• 46. DM - Astrophysical search INFERENCE PHYSICAL AL UCI AL R I T C R UC + NO CVulnerable against: Virial TheoremMOND: Modified Newtonian Dynamics Annihilation Decay Testable against:TeVeS : Tensor-Vector-Scalar Hydro Equilibrium X + X → π 0, ± , p,... X → xi + γOrdinary matter feels a transformed metric Electromagnetic signals Gravitational lensing X + X → e ± , µ ± ,τ ± ,ν i DM illuminates thru its interaction 46
  • 47. DM - Astrophysical searchClean and unbiased location in the sky  Best Astrophysical LaboratoriesNO YESClear and specific SED in the e.m. spectrum  Most specific e.m. signals 47
  • 48. Viable DM candidates: signals Neutralinos Light (MeV) DM Sterile ν’s M Annihilating MeV DM a lD Radiative decay: line ic • Continuum: HXR/γ-rays νs → να + γ og • Line: e± annihilation ol sm Co o Ms N 511 keVInverse Compton scattering Bremsstrahlung π 0 MχSynchr. Bremsstrahlung 48
  • 49. Viable DM candidates: signalsNeutralinos Sterile ν’s Annihilation Radiative decay: line νs → να + γ Neutralino density profile ~ (nχ · nχ) ~ ρ2DM Sterile ν density profile ~ nχ ~ ρDM 49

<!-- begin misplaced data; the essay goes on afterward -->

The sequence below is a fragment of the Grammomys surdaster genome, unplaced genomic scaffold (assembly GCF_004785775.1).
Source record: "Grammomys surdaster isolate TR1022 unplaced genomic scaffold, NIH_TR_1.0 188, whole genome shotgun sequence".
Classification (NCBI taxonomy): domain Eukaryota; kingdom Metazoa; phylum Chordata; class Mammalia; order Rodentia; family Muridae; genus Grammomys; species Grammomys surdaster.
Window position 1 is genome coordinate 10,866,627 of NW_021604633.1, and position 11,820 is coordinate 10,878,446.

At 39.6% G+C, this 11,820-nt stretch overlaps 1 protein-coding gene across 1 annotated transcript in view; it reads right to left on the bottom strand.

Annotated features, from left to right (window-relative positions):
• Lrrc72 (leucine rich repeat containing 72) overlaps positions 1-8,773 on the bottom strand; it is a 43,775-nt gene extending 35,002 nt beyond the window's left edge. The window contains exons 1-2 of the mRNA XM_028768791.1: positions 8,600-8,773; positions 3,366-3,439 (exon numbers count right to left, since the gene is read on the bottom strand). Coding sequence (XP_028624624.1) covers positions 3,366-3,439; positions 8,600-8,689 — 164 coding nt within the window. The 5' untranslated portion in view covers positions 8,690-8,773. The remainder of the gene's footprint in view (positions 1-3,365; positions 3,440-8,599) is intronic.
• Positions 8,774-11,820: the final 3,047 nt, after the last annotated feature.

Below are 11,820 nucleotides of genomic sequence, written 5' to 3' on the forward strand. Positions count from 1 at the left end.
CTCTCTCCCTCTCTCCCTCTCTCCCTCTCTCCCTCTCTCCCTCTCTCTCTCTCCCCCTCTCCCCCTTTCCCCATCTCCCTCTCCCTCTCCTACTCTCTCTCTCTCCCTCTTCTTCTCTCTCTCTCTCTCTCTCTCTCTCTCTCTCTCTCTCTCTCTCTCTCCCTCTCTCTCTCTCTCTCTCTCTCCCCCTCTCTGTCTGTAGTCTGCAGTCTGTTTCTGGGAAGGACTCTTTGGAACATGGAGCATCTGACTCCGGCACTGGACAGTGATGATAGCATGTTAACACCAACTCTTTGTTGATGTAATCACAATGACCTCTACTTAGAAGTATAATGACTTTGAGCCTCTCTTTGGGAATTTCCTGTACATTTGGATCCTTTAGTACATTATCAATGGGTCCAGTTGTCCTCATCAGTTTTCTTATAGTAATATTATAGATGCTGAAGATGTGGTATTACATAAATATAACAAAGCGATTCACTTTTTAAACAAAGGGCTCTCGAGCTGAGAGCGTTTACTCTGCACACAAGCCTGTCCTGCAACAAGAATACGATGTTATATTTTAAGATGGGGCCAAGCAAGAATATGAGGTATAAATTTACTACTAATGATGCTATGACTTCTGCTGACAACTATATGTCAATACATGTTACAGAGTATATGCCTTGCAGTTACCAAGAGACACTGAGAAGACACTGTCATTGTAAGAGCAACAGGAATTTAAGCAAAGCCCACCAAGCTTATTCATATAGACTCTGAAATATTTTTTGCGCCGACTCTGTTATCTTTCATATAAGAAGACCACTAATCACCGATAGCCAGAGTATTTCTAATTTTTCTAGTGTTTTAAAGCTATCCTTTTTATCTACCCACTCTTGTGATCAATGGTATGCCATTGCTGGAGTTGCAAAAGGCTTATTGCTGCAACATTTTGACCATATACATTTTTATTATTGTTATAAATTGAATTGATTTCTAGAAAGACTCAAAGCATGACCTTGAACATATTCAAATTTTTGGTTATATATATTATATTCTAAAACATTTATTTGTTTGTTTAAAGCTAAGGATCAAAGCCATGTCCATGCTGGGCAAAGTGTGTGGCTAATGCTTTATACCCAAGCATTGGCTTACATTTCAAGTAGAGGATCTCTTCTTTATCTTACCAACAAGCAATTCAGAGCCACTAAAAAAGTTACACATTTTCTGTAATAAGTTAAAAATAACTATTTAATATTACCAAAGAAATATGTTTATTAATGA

• 50. Viable DM candidates: signals Neutralinos Sterile ν’s Annihilation Radiative decay: line νs → να + γ DM annihilation flux DM decay flux 1 ρ DM ( r ) 2 1 ρ DM ( r )F ∝ 2 2 〈σ V 〉 Astro physics F ∝ 2 〈 Γ rad 〉 DL Mχ DL Mv  dE × [ f ann ( E ; χ )]  Particle physics [ ]  dE  × Eγ ( M v )    dν   dν  50
  • 51. Dark Matter halo structure 51
  • 52. DM halo profile: constraints Galaxies Galaxy Clusters• No evidence for a density cusp at r < 0.2 kpc• NGC2976: η =0.27 at r < 1.8 Kpc [Simon et al. 2003] η ! l. 2003] on alal et a η• Inner steeper profile ? s [D i nt tra [Gnedin & Primack 2003] NFW ons BH ? n oc [Sand et al. 2002] MS2137-23 Cluster η1T η2T A2029 0.5 2 NGC 6822 A1689 1.3 1.6 [Weldrake et al. 2002] A1835 0.9 1.1 MS1358 1.8 1.8 [Bautz & Arabadjis 2002] 52
  • 53. DM density universal profile Galaxies Clusters DwarfsNumerical simulations (CDM)Different groups obtained similar results[Navarro et al. 2003, Reed et al. 2003, …]Analytical fittingGeneral DM profile 53
  • 54. DM halo: smooth + clumps + BHsCluster of galaxies [CPU 2006] [Berezinsky et al. 2006] dSph Galaxy 54
  • 55. Imagine a …Galaxy Cluster of galaxies 55
  • 56. An astronomer’s viewGalaxy Cluster of galaxies 56
  • 57. A cosmologist’s viewGalaxy Cluster of galaxies 57
  • 58. An Astroparticle Physicist’s viewGalaxy Cluster of galaxies 58
  • 59. Theoretical description[Colafrancesco et al. 2006 A&A 455, 21–43] 59